To read all of "Cross Patch" go here....

Thursday, January 25, 2007

walk with me wednesday, at the wheel

I did get out for my walk today...but it was early morning, just after chores and I did not bring my camera. It was a brisk walk, off road and up the mountain where the property is for sale. I found an area of turkey feathers and what was left of the turkey. The carnage left me thinking about the harsh realities of nature in winter, and wondering who the predator was. The woods took on a different feeling, and I decided to walk on the road for the rest of the walk.

Later in the day, I made some time to "walk" again, only this time, inside, next to my wheel.I remember the first time I had the experience of spinning at a Great Wheel. It was at the Philadelphia College of Art, and the wheel was mounted on the wall. The wheel was spun and we were taught to walk backwards while drafting out the fibers. This was why they called it a Walking Wheel, I was told.

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I have read stories of how women walked over 20 miles a day while they would spin. I have read about how the children would spin the wheel while their mothers would draft, walking clear across the room. I have also seen photographs of "wool fingers" that the spinner would use to assist her in being able to walk farther away from the wheel.Now that I have my own Great Wheel, I realize that I do very little "walking" while I spin. If anything, I do more of a step back, step forward...keeping my one foot in place and moving the other. Keeping the right foot somewhat stationary is a habit I developed, so as not to trip over the leg of my wheel, which protrudes out from the bench at an angle.

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I have been reading "Handspinning Art and Technique" by Allen Fannin, since Judy loaned it to me earlier this week. The first thing I realized that I need to do is "educate the hand" that controls the drive wheel. It has to learn to think independently from the rest of my body...and be "aware" of how many turns it is making on the wheel. I was happy to read that I had already taught myself to spin by using the same spoke on the wheel all the time, and not spin in a "free wheeling" style. Actually, it was my wheel that first suggested that I do this. I know that sounds a bit strange, but one of the spokes on my wheel is very smooth and well worn--much more so than any of the other spokes. When I noticed this, I deduced that it was because of being handled so much. I assumed that you were supposed to use just one spoke to do most of the turning.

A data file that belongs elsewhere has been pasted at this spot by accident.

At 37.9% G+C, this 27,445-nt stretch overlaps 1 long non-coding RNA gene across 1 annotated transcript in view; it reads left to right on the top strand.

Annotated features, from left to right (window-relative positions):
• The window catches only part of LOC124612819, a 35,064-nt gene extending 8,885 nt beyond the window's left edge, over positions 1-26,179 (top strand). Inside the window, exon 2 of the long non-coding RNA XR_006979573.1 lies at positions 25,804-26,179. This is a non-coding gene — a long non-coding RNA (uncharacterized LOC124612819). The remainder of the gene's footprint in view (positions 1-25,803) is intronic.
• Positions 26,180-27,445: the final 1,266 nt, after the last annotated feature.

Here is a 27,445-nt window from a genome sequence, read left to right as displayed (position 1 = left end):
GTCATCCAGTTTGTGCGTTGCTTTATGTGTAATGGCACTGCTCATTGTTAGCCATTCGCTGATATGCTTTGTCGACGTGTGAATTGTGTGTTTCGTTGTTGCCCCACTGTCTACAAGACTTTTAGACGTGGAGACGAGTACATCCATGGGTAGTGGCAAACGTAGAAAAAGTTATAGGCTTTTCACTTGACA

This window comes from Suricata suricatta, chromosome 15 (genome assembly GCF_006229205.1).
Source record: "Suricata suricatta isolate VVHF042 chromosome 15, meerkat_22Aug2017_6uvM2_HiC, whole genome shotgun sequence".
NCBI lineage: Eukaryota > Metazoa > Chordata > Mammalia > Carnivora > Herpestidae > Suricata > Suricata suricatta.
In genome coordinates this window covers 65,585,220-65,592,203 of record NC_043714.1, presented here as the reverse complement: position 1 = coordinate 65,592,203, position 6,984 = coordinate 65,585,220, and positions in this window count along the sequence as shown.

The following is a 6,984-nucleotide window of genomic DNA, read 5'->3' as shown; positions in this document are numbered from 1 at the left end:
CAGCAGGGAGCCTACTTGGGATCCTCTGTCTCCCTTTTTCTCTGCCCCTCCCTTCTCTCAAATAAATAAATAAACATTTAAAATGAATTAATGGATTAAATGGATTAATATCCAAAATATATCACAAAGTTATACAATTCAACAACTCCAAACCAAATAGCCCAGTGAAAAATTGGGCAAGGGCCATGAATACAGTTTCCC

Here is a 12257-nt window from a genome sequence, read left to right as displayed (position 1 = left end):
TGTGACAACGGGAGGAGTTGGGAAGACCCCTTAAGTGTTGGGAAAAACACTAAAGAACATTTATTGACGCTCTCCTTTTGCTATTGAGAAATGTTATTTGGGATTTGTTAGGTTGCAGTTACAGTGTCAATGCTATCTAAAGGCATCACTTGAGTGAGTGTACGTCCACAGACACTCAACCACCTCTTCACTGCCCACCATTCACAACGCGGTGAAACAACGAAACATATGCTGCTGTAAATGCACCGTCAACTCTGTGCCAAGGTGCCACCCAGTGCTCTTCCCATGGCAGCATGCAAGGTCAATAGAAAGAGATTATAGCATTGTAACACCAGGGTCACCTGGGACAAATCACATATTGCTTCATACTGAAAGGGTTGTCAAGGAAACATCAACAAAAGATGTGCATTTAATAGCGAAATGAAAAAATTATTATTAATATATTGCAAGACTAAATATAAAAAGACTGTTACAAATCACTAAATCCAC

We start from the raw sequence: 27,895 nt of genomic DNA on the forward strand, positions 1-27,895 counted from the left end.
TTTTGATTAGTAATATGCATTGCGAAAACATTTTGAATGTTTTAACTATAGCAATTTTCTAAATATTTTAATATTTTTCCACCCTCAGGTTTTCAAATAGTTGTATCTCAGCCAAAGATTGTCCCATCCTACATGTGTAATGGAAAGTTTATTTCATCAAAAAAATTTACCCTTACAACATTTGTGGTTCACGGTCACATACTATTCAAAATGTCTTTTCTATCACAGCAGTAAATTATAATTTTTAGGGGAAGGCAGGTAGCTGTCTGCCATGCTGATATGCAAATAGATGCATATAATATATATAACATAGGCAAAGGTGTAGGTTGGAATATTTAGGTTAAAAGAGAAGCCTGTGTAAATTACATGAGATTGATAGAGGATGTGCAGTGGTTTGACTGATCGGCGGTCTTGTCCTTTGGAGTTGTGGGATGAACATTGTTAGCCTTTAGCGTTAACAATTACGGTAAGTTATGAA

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Drafting on the Great Wheel is becoming easier, and I have read enough to feel confident that I am building a proper yarn package. I had been having trouble with the tips of my cone shaped cops collapsing, which I now understand is due to the low tpi of the yarn. I had bit of a chuckle over this...on the one hand I felt vindicated that it was the yarn, and not the spinner causing the problem....but in the same vein, the spinner is making the ultimately the responsibility is mine! In this case, I need to change the structure to a roving build, which is the torpedo looking package. Mystery solved, both yarn packages are correct.

Sunday, January 21, 2007

tending the homefires

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We have been having cold and squally weather! Yesterday, I went out to do the chores, and got caught right in the middle of a squall that was passing through. It was the first real snow fall I have seen so far this winter.

The rabbits water is freezing continually. I need to make several trips a day, with the hot kettle in hand, to melt off the ice in their crocks, and supply them with fresh water. I have also been leaving apple and celery slices with them overnight.